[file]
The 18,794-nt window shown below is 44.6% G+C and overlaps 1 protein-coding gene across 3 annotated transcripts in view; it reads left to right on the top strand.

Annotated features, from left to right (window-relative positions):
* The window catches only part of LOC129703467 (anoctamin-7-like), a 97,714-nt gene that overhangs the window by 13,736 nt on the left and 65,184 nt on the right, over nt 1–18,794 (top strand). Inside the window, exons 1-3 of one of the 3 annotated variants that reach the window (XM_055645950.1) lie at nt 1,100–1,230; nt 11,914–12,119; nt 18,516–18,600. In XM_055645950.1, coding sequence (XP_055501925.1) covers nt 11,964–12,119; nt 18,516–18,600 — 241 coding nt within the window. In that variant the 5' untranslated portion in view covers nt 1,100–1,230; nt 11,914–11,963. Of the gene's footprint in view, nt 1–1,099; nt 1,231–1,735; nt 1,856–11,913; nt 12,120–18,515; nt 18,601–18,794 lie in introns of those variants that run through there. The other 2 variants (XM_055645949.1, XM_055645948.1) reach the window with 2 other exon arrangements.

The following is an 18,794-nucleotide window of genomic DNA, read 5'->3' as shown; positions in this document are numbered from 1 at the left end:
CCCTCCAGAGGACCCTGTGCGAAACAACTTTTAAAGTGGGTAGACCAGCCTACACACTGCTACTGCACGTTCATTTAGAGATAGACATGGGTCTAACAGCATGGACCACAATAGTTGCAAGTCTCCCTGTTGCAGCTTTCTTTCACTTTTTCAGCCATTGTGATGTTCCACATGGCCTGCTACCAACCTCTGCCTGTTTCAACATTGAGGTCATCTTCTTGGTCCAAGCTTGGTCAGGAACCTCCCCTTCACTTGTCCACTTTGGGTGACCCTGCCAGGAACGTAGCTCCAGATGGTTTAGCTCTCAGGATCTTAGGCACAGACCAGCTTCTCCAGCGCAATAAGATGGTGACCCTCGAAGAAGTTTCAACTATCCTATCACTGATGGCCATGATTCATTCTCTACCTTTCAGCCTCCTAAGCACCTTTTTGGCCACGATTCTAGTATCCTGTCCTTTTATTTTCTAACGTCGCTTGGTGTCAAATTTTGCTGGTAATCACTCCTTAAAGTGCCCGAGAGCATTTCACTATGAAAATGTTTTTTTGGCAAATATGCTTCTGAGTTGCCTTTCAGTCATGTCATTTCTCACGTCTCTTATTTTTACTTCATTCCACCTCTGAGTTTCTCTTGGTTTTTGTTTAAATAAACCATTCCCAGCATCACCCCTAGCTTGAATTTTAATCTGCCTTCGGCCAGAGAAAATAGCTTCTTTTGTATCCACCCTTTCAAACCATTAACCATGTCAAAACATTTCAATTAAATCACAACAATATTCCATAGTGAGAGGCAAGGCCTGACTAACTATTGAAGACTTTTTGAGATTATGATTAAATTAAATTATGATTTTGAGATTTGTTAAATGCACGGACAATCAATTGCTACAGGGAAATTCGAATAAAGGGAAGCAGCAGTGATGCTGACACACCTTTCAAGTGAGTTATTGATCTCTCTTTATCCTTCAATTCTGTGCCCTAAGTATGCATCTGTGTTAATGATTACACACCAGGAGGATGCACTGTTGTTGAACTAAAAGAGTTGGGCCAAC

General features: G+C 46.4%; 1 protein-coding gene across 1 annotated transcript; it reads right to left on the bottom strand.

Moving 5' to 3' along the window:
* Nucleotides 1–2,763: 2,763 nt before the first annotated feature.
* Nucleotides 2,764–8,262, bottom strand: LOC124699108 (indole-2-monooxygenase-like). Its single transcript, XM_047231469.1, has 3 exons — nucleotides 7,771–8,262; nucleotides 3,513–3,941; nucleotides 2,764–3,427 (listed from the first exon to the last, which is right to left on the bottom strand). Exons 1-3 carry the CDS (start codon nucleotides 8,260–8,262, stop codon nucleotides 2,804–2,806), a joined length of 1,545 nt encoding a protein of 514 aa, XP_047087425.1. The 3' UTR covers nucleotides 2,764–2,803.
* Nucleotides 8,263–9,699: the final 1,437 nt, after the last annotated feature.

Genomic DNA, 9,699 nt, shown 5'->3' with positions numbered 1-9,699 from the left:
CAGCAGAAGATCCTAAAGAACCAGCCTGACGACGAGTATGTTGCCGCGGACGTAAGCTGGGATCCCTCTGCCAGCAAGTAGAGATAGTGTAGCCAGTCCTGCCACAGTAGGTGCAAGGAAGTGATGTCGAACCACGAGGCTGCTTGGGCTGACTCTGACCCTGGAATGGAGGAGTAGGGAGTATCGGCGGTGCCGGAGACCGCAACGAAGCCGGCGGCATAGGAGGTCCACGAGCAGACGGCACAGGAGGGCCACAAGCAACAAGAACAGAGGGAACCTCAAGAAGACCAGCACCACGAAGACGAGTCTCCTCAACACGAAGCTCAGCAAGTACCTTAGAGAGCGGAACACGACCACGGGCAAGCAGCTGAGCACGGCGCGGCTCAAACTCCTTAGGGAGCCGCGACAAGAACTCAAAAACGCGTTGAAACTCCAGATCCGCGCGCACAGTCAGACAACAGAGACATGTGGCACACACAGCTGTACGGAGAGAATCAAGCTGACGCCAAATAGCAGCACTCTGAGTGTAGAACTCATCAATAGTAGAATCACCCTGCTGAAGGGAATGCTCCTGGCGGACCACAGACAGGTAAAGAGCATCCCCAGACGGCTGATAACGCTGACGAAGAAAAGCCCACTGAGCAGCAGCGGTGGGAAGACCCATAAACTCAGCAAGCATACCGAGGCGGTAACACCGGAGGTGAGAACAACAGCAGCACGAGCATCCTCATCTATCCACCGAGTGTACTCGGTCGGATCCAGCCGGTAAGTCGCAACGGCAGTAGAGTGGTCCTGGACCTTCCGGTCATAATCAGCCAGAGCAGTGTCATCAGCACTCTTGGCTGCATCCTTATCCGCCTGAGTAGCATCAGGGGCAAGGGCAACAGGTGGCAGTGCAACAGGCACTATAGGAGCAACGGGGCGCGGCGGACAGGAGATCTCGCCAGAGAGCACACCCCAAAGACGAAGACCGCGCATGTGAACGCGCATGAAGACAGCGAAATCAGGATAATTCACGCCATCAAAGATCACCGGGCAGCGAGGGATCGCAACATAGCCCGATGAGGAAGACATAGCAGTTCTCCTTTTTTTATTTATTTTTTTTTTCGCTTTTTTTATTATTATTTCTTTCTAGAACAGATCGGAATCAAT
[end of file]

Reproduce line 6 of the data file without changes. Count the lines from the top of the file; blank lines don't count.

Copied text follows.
General features: G+C 46.4%; 1 protein-coding gene across 1 annotated transcript; it reads right to left on the bottom strand.